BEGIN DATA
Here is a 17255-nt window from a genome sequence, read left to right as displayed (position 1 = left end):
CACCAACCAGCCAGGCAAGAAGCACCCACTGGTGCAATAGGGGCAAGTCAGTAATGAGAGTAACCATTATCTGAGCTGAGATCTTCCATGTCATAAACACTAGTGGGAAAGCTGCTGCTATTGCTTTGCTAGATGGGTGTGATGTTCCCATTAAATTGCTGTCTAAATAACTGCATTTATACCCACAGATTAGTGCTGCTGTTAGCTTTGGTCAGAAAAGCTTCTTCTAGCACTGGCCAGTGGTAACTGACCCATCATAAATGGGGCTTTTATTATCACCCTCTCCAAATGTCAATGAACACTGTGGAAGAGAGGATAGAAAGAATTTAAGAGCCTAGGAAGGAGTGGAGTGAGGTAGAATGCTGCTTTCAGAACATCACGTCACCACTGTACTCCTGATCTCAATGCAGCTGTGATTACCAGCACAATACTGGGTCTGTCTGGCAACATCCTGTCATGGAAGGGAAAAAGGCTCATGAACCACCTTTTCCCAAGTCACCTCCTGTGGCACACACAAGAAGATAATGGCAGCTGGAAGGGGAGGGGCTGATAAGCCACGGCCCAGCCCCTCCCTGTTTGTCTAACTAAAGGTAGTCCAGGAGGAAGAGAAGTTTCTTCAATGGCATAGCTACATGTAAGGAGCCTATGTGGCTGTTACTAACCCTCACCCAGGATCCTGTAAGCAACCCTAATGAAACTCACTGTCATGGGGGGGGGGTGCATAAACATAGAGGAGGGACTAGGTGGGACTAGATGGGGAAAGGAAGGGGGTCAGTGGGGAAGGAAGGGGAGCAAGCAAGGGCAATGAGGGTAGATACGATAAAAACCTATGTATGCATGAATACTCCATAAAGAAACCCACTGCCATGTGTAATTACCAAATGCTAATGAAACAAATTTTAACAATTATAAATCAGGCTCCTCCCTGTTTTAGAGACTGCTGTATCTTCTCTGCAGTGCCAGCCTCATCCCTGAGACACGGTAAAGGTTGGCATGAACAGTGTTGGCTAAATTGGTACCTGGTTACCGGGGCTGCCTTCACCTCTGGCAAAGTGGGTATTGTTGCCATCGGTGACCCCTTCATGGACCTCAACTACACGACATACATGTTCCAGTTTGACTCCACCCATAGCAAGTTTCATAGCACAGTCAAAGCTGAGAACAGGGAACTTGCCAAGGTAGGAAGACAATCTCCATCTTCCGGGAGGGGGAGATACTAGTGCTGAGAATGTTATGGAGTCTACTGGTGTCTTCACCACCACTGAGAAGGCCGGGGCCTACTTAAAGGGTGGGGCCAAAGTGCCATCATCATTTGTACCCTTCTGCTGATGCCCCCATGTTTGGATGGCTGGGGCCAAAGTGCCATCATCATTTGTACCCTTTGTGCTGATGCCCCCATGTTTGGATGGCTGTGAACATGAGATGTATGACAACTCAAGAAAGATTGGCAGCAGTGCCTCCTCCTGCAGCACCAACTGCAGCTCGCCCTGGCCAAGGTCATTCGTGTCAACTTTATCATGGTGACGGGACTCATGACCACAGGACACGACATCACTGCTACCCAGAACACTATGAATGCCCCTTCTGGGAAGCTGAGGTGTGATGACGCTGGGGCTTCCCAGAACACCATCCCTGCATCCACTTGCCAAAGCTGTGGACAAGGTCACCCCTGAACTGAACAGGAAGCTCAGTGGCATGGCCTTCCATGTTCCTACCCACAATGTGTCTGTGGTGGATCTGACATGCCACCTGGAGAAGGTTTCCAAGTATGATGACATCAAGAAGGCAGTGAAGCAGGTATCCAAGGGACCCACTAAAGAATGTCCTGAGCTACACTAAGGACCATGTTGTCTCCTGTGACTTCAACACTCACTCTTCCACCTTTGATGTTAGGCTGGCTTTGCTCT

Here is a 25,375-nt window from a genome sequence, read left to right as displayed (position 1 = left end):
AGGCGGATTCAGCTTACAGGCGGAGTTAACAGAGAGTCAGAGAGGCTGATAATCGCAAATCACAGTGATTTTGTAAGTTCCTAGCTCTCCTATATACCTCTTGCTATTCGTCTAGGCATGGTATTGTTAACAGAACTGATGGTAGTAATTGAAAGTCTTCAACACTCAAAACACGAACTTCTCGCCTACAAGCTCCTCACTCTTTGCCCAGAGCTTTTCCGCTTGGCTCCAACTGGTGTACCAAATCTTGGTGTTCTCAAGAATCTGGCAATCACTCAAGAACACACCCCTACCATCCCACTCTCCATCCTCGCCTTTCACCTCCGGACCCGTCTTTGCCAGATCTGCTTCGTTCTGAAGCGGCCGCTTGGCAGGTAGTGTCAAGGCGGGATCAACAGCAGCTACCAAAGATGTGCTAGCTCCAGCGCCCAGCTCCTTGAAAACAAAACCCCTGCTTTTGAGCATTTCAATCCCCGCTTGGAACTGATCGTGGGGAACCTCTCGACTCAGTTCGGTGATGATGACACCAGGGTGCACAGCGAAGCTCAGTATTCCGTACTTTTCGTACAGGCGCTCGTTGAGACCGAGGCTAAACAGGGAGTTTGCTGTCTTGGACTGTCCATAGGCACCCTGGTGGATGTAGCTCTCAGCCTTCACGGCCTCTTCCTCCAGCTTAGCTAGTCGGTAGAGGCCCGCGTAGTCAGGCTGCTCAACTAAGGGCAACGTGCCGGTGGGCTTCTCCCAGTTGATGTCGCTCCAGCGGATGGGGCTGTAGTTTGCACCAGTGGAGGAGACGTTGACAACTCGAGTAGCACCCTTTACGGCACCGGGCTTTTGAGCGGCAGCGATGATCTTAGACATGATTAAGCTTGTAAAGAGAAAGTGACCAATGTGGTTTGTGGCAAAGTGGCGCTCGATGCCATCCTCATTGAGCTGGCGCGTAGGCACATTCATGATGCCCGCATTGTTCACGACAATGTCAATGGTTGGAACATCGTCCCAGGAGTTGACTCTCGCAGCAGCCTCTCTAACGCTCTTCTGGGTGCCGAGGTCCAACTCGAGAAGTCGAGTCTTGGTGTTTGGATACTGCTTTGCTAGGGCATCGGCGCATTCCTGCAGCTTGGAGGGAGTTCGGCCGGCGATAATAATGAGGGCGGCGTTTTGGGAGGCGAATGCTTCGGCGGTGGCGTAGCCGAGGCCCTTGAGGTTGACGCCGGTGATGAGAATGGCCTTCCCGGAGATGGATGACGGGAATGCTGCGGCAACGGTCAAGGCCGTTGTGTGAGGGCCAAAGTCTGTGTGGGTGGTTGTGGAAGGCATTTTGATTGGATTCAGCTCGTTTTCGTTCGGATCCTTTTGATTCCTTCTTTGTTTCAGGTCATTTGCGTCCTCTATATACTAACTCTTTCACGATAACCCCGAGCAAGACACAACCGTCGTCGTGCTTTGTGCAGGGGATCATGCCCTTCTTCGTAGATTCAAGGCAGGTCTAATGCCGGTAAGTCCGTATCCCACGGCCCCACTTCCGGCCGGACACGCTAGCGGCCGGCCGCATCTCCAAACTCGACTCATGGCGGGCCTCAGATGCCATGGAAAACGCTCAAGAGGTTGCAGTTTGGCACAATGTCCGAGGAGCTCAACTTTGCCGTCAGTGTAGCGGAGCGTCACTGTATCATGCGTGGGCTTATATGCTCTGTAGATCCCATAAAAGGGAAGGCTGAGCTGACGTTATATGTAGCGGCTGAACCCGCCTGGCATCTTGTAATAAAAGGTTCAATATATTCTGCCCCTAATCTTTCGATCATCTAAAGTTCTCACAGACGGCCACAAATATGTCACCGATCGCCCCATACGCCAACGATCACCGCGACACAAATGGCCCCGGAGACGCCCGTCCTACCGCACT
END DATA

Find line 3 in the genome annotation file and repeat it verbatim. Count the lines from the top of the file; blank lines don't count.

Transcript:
Here is a 25,375-nt window from a genome sequence, read left to right as displayed (position 1 = left end):